RALEIGH – Within the many moving parts of the 9th District Saga, former State Board of Elections member Joshua Malcolm, a Democrat elevated to chair position by Gov. Roy Cooper, was a source of concern for those interested in transparent, partisan free investigations. According to the Charlotte Observer, Malcolm will not serve on the Board when it is reconstituted later this month.
It was Malcolm who first made the motion to not certify the results of the 9th District Congressional race between Republican Mark Harris and Democrat Dan McCready. Before doing so, Malcolm, who was vice chair at the time, suggested that he had been well aware of ‘unfortunate activities’ in his part of the state for quite some time.
Observers were left to wonder how long he was aware of said activities, because he never brought the issue before the body he served in which is has a very serious duty to make sure elections are free from any sort of chicanery. Further, Malcolm was caught carrying secret communications with a central figure in the fraud allegations focused on Bladen County. Text messages and phone calls between Malcolm and Bladen County Democrat Jens Lutz indicated they were communicating int he weeks and days before the election, and afterward, about the 9th District race.
Malcolm never reported the communications to the Board, even when formally asked to divulge any conflicts that may relate to the 9th District probe. He attempted to stiff reporters seeking the public records, only submitting the full record of communications when the Board itself was threatened with attorneys getting involved.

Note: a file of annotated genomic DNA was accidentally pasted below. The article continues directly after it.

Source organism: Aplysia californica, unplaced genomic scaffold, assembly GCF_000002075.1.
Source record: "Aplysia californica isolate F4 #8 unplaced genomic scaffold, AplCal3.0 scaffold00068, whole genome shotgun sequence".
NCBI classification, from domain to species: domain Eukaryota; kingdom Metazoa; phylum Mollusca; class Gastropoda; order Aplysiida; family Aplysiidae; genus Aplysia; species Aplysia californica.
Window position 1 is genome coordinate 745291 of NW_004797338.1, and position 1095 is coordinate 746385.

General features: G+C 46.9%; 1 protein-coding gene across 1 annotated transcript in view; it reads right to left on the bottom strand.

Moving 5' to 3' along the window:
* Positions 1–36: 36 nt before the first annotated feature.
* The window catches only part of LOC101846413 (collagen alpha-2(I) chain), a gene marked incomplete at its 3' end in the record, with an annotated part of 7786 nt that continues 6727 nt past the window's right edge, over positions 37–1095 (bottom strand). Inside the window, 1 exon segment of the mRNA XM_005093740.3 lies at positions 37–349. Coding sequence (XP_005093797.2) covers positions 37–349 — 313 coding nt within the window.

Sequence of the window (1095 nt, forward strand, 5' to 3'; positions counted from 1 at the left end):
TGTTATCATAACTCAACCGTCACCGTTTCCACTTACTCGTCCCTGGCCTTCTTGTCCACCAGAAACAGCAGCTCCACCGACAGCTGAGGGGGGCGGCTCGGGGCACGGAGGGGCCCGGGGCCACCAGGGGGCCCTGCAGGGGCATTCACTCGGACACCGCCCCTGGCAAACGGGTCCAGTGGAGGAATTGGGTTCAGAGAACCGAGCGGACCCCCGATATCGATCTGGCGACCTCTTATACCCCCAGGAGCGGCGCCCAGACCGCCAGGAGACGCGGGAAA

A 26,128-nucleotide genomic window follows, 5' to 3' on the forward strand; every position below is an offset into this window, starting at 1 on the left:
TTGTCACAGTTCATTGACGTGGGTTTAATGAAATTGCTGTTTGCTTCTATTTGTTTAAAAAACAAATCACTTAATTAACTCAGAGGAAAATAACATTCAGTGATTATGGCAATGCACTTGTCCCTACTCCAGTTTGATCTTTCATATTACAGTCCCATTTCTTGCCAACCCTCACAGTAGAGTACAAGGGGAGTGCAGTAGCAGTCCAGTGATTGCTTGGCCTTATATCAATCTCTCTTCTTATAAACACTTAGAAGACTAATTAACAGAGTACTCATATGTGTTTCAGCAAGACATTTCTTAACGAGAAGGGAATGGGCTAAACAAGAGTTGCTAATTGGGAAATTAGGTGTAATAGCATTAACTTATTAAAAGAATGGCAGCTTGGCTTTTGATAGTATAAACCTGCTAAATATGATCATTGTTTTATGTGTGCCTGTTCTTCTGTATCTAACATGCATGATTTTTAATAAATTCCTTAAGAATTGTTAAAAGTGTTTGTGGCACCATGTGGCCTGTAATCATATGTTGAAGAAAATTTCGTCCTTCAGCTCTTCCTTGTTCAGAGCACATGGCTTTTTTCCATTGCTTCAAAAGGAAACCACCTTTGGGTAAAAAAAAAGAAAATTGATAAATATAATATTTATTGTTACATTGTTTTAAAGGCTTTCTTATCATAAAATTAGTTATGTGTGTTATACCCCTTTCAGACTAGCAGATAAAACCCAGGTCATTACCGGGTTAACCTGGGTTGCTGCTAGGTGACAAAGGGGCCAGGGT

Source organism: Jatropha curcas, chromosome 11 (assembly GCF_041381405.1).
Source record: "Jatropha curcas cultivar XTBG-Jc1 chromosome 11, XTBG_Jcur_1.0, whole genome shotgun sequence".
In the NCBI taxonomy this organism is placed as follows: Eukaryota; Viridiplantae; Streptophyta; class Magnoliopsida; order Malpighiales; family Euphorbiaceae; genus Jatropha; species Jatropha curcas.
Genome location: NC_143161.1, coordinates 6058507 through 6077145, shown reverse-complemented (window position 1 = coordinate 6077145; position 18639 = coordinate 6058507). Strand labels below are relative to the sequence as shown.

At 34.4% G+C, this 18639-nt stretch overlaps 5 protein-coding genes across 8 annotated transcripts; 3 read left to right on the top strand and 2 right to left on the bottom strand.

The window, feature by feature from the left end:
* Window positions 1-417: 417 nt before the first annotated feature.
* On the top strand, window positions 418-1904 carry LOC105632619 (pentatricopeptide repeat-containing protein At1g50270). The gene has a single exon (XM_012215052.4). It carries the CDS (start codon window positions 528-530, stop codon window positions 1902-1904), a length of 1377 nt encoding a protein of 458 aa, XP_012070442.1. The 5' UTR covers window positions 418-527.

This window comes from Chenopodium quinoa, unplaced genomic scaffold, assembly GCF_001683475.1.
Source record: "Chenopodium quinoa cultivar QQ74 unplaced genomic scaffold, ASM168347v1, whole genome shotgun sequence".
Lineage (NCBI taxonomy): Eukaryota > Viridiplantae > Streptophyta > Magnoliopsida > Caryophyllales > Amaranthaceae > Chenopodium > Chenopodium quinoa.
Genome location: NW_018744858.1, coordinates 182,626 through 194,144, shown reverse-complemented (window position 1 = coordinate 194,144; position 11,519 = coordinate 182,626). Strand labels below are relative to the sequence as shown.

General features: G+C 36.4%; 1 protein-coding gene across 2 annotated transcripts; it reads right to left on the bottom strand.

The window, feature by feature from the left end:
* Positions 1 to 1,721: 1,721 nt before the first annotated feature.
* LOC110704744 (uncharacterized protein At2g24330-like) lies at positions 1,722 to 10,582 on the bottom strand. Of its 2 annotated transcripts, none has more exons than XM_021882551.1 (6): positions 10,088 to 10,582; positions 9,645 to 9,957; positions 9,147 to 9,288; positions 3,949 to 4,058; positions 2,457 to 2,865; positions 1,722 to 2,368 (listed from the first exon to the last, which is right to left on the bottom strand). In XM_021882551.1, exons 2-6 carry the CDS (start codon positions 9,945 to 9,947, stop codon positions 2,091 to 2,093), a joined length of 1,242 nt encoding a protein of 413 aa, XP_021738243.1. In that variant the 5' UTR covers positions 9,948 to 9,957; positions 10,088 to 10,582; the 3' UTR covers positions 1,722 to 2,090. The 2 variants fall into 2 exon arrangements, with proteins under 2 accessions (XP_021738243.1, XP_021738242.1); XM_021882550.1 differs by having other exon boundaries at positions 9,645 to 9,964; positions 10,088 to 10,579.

This does not speak well of a person in charge of overseeing elections in a fair, non-partisan, transparent manner. So, Republicans justifiably argued that he should not be part of any investigation, unless it was as a witness.
Having some time off for self-reflection, it seems Malcolm has come to understasnd just how conflicted his service would be in a future Board.
From the Charlotte Observer:
“In my opinion it’s the best decision for the State Board of Elections and for me personally that I have decided that I’m not going to serve,” Malcolm told the Observer.[…]
The chairs of both state parties are recommending members to a new 5-member board. Republicans Wednesday recommended four members for two seats. Democrats will recommend six people for three seats.
Malcolm, a Robeson County Democrat, won’t be one of them.
Malcom had come under increasing fire from Republicans. They said his unreported conversations with Jens Lutz, a former elections board member from Bladen County, were suspicious.
His decision not to serve on a new board, was “the obvious result of the debacle that Malcolm kicked off in the most untransparent way,” Dallas Woodhouse, executive director of the N.C. GOP, said Thursday.
“The people of North Carolina are certainly better without him on the board,” he added. “Now we have to clean up his mess.”[…]”
Whether Malcolm came to these conclusions on his own, or Gov. Roy Cooper recognized the political risks of reappointing him, his absence will be a positive for the integrity of the investigation and its conclusion.
Now 9th District voters will wait for the new Board to be selected from the nominees Republicans and Democrats have put forth. With any luck, Cooper will make selections that imbue integrity, transparency, and objectivity; the 9th District Saga cannot fairly be concluded with anything less.
Read about Malcolm and his role in the probe from the Charlotte Observer here.